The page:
Should the crib scene be removed at the end of Christmastide, or should it continue to be displayed until Epiphany? If so, should only the Magi be present and the shepherds be removed? Alternatively, if the latter, should the crib remain until the end of the season of Epiphany?
Your answers: To decide, we need to have a sense of what Christmastide, Epiphany, and the Epiphany season are about.
Deciding what the Epiphany season is about is difficult. The Promise of His Glory (1991) was more explicit than Times and Seasons (2006), and, although it was working with a different lectionary, it helps to enlighten the CW Epiphany season. PHG proposed a festal period from Christmas Day to Candlemas “parallel to the fifty days from Easter to Pentecost”, which focused on “incarnation and revelation themes” (page 206).
Within this, however, it had two distinct seasons: one (Christmastide) more focused on Jesus’s birth, and the other (Epiphanytide) more focused on revelation. The CW Christmas and Epiphany seasons, despite using a different lectionary, also form a sort of “incarnation season” with two successive emphases: Jesus’s birth, and his manifestation.
The feast of the Epiphany is a sort of hinge: the Gospel is St Matthew’s birth narrative, but it begins the focus on revelation (or manifestation). So, it is appropriate to keep the crib up. The crib is derived from St Luke’s birth narrative, and it would seem sensible just to add the Magi into the scene. The incompatibility of the Matthaean and Lucan birth narratives has never bothered iconographers or carol-writers: both stories reflect on the same event.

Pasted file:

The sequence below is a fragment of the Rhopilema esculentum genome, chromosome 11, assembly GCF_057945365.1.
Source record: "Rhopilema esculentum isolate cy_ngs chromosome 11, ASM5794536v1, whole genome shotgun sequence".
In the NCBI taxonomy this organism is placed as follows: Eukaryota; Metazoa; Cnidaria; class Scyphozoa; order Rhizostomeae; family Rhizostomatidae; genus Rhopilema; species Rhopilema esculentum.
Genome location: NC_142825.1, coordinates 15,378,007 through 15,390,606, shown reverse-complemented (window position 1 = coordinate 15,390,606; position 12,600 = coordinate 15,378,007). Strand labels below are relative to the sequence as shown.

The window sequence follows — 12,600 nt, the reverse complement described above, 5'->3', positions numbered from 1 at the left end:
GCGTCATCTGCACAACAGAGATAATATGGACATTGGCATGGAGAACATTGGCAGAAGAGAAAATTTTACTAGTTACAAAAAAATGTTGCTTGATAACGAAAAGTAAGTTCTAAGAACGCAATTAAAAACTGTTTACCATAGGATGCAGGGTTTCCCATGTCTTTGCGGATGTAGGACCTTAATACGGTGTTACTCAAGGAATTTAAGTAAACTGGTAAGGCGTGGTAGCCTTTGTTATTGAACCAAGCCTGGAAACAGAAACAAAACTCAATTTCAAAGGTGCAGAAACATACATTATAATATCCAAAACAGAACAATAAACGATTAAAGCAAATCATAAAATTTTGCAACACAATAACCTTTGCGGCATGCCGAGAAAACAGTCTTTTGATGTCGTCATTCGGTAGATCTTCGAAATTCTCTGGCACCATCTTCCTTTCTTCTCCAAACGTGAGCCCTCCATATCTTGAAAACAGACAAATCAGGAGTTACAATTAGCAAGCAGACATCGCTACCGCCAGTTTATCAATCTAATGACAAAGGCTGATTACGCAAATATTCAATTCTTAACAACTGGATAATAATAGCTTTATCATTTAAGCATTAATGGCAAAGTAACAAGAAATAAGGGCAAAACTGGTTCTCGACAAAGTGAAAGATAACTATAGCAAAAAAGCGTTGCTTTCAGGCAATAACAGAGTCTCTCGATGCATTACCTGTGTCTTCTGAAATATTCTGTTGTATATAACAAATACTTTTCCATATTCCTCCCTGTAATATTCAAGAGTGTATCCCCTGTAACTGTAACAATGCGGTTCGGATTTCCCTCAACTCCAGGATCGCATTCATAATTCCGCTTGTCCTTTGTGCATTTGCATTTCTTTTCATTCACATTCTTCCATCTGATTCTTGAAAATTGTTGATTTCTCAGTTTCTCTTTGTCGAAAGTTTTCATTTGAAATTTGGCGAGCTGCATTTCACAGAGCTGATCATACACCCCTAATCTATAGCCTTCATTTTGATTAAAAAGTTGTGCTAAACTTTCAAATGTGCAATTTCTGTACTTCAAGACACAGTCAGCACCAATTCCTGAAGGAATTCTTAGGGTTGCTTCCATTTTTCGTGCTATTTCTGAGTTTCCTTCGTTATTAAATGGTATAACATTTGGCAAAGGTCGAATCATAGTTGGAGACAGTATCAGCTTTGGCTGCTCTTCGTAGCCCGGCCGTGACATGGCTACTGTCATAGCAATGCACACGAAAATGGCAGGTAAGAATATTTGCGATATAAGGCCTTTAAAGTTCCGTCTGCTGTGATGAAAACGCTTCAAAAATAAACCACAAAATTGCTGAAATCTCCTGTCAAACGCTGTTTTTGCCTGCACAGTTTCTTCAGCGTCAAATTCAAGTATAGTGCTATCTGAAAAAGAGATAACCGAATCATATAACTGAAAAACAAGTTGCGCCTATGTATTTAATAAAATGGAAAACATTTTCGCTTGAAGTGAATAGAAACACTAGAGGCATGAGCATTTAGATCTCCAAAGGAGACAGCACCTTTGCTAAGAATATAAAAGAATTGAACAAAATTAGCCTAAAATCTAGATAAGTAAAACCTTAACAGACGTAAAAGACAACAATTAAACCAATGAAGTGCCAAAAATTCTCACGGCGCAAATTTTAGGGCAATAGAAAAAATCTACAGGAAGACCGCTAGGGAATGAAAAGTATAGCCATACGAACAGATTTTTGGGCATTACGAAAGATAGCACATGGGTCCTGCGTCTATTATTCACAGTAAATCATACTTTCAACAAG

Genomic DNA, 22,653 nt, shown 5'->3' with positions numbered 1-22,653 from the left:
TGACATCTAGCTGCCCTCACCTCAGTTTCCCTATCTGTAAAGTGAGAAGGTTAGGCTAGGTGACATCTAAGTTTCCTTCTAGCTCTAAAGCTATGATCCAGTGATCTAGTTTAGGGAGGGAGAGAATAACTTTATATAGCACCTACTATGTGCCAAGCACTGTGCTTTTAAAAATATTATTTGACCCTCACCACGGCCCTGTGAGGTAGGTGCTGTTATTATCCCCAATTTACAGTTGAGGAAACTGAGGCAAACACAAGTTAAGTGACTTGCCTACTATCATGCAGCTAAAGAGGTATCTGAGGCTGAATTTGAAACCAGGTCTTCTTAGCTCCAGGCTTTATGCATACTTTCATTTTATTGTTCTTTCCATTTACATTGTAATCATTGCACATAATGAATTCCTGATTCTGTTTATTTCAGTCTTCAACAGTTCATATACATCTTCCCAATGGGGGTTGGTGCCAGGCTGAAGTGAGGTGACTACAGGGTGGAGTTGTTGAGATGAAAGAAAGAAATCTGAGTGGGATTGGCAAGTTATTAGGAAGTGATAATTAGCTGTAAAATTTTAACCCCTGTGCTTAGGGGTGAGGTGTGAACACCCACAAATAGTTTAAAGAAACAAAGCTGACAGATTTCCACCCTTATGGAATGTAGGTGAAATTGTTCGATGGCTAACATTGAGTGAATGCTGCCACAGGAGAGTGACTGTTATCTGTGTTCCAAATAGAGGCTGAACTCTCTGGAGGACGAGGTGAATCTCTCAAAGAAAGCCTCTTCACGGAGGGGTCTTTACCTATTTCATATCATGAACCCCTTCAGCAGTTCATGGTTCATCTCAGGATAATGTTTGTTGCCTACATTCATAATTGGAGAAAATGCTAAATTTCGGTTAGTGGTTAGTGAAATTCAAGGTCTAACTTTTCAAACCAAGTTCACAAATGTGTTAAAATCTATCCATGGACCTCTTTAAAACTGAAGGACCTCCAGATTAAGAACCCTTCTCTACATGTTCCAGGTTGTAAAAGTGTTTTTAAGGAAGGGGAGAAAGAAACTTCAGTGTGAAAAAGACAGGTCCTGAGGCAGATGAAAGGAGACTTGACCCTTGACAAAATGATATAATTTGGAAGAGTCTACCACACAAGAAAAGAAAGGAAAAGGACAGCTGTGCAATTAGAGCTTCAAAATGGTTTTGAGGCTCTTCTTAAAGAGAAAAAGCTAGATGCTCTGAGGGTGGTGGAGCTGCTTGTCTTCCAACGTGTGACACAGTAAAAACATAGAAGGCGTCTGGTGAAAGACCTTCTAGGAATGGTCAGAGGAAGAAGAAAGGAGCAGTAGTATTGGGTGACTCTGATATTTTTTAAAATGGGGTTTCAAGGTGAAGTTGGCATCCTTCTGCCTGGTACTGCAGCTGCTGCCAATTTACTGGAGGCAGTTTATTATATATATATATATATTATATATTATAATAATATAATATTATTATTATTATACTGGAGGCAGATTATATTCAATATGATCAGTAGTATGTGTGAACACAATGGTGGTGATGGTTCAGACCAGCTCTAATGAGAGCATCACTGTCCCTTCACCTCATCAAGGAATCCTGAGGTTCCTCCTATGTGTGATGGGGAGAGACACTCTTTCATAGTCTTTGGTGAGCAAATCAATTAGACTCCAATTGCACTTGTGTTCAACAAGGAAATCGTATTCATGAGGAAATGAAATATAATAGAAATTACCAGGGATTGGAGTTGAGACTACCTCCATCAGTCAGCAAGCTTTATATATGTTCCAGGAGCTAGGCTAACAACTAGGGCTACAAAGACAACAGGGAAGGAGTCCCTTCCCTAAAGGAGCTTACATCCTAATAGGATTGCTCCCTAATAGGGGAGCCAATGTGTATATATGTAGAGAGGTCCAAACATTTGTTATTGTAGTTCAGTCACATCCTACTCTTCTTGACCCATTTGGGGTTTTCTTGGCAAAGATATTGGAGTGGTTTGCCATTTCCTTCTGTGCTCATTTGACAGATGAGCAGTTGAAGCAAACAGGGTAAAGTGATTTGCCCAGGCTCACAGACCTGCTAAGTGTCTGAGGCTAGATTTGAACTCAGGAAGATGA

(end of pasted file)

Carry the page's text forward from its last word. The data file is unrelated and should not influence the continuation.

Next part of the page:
But the Epiphany is the last time a crib scene fits with the lectionary. When Jesus briefly regresses to 40 days old at Candlemas, the scene is the Temple in Jerusalem. Keeping the crib up for 40 days allows us to stay comfortably in the familiarity of the crib scene instead of pushing us out into the world with Jesus to see the Kingdom of God begin to become manifest.
(The Revd Dr) Daniel Trott
[Times and Seasons presupposes the crib after Epiphany, however: “A Service for the Festival of the Baptism of Christ” includes a procession to it. Editor]
Keeping the crib until either Twelfth Night or Candlemas is possible, and each can be argued for. Those making the decision may base it on local custom or pastoral need. In a change to recent practice at the church where I have been Vicar for a few months, we took the crib down this year after the 12 days of Christmas. The star that was suspended above the now absent crib mysteriously remained for several weeks, however, and made for an elegant and beautiful blend of the two approaches.
(The Revd) Edward Carter
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